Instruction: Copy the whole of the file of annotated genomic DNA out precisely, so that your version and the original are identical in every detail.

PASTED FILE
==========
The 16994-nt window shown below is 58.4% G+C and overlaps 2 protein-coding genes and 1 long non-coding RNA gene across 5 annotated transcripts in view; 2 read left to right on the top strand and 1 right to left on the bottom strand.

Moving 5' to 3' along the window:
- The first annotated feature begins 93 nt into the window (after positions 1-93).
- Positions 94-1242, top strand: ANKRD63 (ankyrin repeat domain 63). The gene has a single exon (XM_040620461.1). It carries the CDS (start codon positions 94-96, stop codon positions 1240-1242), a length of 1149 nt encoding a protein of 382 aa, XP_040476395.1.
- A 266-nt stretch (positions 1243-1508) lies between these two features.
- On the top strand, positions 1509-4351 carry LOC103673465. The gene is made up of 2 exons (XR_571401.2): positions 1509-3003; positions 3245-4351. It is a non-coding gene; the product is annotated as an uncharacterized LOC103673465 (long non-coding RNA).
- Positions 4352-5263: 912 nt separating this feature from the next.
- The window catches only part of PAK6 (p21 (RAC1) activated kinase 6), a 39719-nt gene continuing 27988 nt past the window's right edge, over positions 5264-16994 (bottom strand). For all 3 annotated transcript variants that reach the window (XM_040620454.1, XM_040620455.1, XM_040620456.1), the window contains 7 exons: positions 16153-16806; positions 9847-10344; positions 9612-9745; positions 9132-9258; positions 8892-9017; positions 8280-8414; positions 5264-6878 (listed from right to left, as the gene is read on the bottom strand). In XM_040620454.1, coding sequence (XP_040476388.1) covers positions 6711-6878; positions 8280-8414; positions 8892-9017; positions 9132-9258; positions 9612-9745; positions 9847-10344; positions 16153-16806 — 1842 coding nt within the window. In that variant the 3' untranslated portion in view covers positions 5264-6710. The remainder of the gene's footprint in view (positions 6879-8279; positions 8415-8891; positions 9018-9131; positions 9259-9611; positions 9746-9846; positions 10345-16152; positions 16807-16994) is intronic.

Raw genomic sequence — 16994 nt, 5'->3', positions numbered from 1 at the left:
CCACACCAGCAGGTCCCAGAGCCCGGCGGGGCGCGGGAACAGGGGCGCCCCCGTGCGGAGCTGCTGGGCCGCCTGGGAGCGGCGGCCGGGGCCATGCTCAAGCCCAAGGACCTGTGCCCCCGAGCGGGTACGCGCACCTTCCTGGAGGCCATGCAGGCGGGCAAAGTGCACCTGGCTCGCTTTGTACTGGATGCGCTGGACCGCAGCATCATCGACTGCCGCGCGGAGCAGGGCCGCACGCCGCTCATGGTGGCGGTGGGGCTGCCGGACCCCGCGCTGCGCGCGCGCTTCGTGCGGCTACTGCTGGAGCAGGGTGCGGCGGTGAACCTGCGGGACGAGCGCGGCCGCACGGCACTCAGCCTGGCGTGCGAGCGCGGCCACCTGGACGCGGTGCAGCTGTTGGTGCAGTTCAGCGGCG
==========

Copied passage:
The 16994-nt window shown below is 58.4% G+C and overlaps 2 protein-coding genes and 1 long non-coding RNA gene across 5 annotated transcripts in view; 2 read left to right on the top strand and 1 right to left on the bottom strand.

Moving 5' to 3' along the window:
- The first annotated feature begins 93 nt into the window (after positions 1-93).
- Positions 94-1242, top strand: ANKRD63 (ankyrin repeat domain 63). The gene has a single exon (XM_040620461.1). It carries the CDS (start codon positions 94-96, stop codon positions 1240-1242), a length of 1149 nt encoding a protein of 382 aa, XP_040476395.1.
- A 266-nt stretch (positions 1243-1508) lies between these two features.
- On the top strand, positions 1509-4351 carry LOC103673465. The gene is made up of 2 exons (XR_571401.2): positions 1509-3003; positions 3245-4351. It is a non-coding gene; the product is annotated as an uncharacterized LOC103673465 (long non-coding RNA).
- Positions 4352-5263: 912 nt separating this feature from the next.
- The window catches only part of PAK6 (p21 (RAC1) activated kinase 6), a 39719-nt gene continuing 27988 nt past the window's right edge, over positions 5264-16994 (bottom strand). For all 3 annotated transcript variants that reach the window (XM_040620454.1, XM_040620455.1, XM_040620456.1), the window contains 7 exons: positions 16153-16806; positions 9847-10344; positions 9612-9745; positions 9132-9258; positions 8892-9017; positions 8280-8414; positions 5264-6878 (listed from right to left, as the gene is read on the bottom strand). In XM_040620454.1, coding sequence (XP_040476388.1) covers positions 6711-6878; positions 8280-8414; positions 8892-9017; positions 9132-9258; positions 9612-9745; positions 9847-10344; positions 16153-16806 — 1842 coding nt within the window. In that variant the 3' untranslated portion in view covers positions 5264-6710. The remainder of the gene's footprint in view (positions 6879-8279; positions 8415-8891; positions 9018-9131; positions 9259-9611; positions 9746-9846; positions 10345-16152; positions 16807-16994) is intronic.

Raw genomic sequence — 16994 nt, 5'->3', positions numbered from 1 at the left:
CCACACCAGCAGGTCCCAGAGCCCGGCGGGGCGCGGGAACAGGGGCGCCCCCGTGCGGAGCTGCTGGGCCGCCTGGGAGCGGCGGCCGGGGCCATGCTCAAGCCCAAGGACCTGTGCCCCCGAGCGGGTACGCGCACCTTCCTGGAGGCCATGCAGGCGGGCAAAGTGCACCTGGCTCGCTTTGTACTGGATGCGCTGGACCGCAGCATCATCGACTGCCGCGCGGAGCAGGGCCGCACGCCGCTCATGGTGGCGGTGGGGCTGCCGGACCCCGCGCTGCGCGCGCGCTTCGTGCGGCTACTGCTGGAGCAGGGTGCGGCGGTGAACCTGCGGGACGAGCGCGGCCGCACGGCACTCAGCCTGGCGTGCGAGCGCGGCCACCTGGACGCGGTGCAGCTGTTGGTGCAGTTCAGCGGCG